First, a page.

Some cars are simply too cool for my normal routine. Like the 2015 Mercedes-Benz S63 AMG 4Matic Coupe. I was among the crowd transfixed by the S-Class Coupe when it debuted as a concept at the 2013 Frankfurt Auto Show. Its voluptuous curves hark back to the days when large luxury coupes — not SUVs or even sports cars — were the ultimate expression of self-indulgence. Little more than a year later the production version — which has since been named our Design of the Year — is sitting in my driveway, in high-performance AMG guise, no less. Obviously I have to show it a good time.
That’s why I find myself digging out my passport on a Saturday evening, chucking a backpack and camera into the S63’s generous trunk, and setting off for Toronto. What does a city best known for a substance-abusing mayor and losing at hockey have to offer, you ask? The answer is quite a bit. While we were sleeping (or in Rob Ford’s case, snorting), Toronto has grown into one of the biggest cities on the continent and a global center of wealth. Most important for me, it’s within a single night’s driving range, and I have an all-wheel-drive 577-hp luxury car with a full tank of gas.
The Port of Toronto remains busy at night.
Bumper bowling in Canada
I cross Detroit’s Ambassador Bridge around 8:30 p.m., promise Canada’s customs agent that I do not have Ebola, and drive into Windsor. I’m instantly greeted by the invigorating sights of a foreign land. That’s a lie. I see a McDonald’s. I switch the digital gauges to metric and rely on the S-Class Coupe’s seat massage for invigoration.
Canada starts to feel more Canadian when I climb on the highway. Unlike the moonscape I’ve left behind in Michigan, much of the 401 has smooth tarmac and freshly marked lanes. The latter allows me test with confidence the 2015 Mercedes-Benz S63 AMG coupe’s battery of driver assistance systems — active cruise control, lane departure prevention, and lane-keeping assist.
The last function is the difference maker. Many luxury cars with driver assistance systems work like bumper bowling, allowing the car to bounce off the lane markers. The 2015 Mercedes-Benz S63 AMG 4Matic coupe grabs the ball from your hands and throws a perfect strike. To switch metaphors, it feels less like playing a video game than it feels like cheating at a video game.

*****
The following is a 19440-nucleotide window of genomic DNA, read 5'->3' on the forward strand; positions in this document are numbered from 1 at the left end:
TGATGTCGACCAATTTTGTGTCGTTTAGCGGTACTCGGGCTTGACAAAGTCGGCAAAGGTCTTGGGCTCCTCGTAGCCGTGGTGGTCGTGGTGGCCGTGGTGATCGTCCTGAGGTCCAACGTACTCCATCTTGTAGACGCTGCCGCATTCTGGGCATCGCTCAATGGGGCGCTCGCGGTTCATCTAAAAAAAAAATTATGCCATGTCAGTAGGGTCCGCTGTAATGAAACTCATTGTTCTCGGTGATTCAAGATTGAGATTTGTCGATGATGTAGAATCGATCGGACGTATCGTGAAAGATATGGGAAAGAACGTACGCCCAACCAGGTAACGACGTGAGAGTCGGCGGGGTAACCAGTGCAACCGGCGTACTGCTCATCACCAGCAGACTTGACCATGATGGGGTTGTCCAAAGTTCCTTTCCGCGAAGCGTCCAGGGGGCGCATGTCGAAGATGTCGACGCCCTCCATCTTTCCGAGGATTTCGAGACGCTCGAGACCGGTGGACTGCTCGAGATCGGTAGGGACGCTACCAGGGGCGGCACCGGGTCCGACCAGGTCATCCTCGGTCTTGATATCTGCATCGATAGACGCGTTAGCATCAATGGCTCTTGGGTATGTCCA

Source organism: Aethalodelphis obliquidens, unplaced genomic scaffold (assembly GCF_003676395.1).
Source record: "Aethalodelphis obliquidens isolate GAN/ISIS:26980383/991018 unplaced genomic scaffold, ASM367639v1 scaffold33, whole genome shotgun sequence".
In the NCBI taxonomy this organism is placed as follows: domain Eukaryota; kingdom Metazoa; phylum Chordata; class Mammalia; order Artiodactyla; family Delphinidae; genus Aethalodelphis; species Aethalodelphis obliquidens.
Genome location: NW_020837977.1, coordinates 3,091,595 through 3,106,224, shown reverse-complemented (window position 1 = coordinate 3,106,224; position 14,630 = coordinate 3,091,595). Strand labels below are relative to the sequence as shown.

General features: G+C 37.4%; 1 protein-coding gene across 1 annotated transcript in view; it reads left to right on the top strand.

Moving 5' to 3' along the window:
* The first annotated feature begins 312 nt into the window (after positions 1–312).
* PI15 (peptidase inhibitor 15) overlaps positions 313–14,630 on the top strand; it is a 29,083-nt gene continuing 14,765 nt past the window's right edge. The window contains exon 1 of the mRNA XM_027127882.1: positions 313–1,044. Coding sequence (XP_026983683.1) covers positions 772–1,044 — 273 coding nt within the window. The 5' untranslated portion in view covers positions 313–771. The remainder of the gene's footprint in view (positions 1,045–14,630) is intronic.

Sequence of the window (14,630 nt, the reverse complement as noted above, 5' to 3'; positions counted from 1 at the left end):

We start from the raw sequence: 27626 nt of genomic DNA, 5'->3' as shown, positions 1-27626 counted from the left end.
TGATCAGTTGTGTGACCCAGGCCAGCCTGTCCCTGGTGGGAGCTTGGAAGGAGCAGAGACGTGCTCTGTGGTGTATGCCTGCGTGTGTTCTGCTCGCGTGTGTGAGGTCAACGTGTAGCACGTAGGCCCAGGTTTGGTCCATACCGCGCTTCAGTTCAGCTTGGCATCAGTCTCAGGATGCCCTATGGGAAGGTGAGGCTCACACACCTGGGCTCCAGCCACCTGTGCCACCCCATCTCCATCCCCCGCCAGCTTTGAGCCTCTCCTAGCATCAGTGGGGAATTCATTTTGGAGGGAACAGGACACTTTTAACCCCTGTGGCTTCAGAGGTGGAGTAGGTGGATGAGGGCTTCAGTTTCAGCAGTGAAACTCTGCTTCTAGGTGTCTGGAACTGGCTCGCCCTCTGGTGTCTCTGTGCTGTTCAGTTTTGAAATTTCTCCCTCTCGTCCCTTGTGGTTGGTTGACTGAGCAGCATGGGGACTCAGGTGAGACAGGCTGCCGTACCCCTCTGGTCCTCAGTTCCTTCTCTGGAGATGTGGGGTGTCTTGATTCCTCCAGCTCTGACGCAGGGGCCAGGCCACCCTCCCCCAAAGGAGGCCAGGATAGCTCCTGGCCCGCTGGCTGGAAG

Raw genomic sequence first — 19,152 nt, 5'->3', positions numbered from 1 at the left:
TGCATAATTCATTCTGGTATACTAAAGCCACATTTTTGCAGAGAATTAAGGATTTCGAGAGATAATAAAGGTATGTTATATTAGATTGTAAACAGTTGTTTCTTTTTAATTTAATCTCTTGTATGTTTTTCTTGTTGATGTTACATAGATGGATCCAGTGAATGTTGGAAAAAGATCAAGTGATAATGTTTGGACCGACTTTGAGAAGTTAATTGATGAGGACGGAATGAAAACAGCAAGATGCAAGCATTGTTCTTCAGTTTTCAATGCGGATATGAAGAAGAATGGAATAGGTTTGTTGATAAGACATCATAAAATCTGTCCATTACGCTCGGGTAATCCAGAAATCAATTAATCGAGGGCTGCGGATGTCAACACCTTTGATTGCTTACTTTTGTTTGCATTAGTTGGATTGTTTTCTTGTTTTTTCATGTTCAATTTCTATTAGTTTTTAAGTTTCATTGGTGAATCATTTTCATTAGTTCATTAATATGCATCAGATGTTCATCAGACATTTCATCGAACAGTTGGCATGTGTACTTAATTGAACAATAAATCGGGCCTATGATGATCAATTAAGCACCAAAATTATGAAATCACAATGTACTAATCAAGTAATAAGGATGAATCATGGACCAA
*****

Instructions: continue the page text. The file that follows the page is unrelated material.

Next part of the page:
There’s plenty going on in downtown Toronto at night.
Who is in charge here?
The 2015 Mercedes-Benz S63 AMG 4Matic coupe’s electronics have ways of reminding me they’re in charge. Cruising along in Eco mode, the seven-speed automatic hesitates perceptibly before serving up downshifts. I learn to leave it in thirstier but more responsive Sport mode. The steering, which relies on electric power assist for its autonomous feats, feels unnaturally weighted just off center. I assert my animal authority by flexing my right calf muscle and plunging forward into the darkness. I ride a wave of torque (664 lb-ft!) past 200 kph. This feels like the proper cruising speed for my personal jet, and I’m tempted to plunge toward the electronically limited at a lofty 300 kph. Alas, that’d be triple the posted limit, so I instead stand on the brakes as I wind first through London, Ontario, and then, a few hours later, into the outskirts of Toronto.
Driving into a big city feels like discovering a civilization. Toronto’s skyscrapers rise out of the darkness as I sweep downtown on the Gardiner Expressway. A driver of a CLS63 AMG dives onto my tail and follows me off the highway. At the first traffic light, he nods, smiles, and revs his engine. I pour after him, but the twin turbos barely have a chance to spool before I have to slow for traffic and pedestrians. The streets and sidewalks throb with the constant commotion one finds in megacities. I cruise up and down Yonge Street, where blindingly bright lights paint the S63’s white leather interior. I open my windows so that I can drink in the urban energy and am able to hear the occasional “Nice car” from passersby.
I finally pull into an underground parking garage. It’s one of those cramped city garages that seem to ask, “Why didn’t you take public transportation?” At 16.5 feet long, the S-Class Coupe is not a tidy two-door. I flick on the surround view camera and creep along, thankful for the light-effort steering at low speeds. I still expect to hear a crunch that’ll cost a year’s salary to repair.
The Mercedes-Benz S63 AMG Coupe is very large for a two-door car, something that becomes very clear when we try to negotiate a downtown parking garage.
It’s nearly 1 a.m. by the time I finish my Austin Powers maneuvers and tuck into a suitably secure spot. I ask the hotel desk clerk if there are any bars still open. There are three on our block. I patronize two and enjoy the company of polite Canadian drunks. One, on the verge of passing out, asks for one more beer and assures the bartender, “I won’t cause any trouble, Sir.”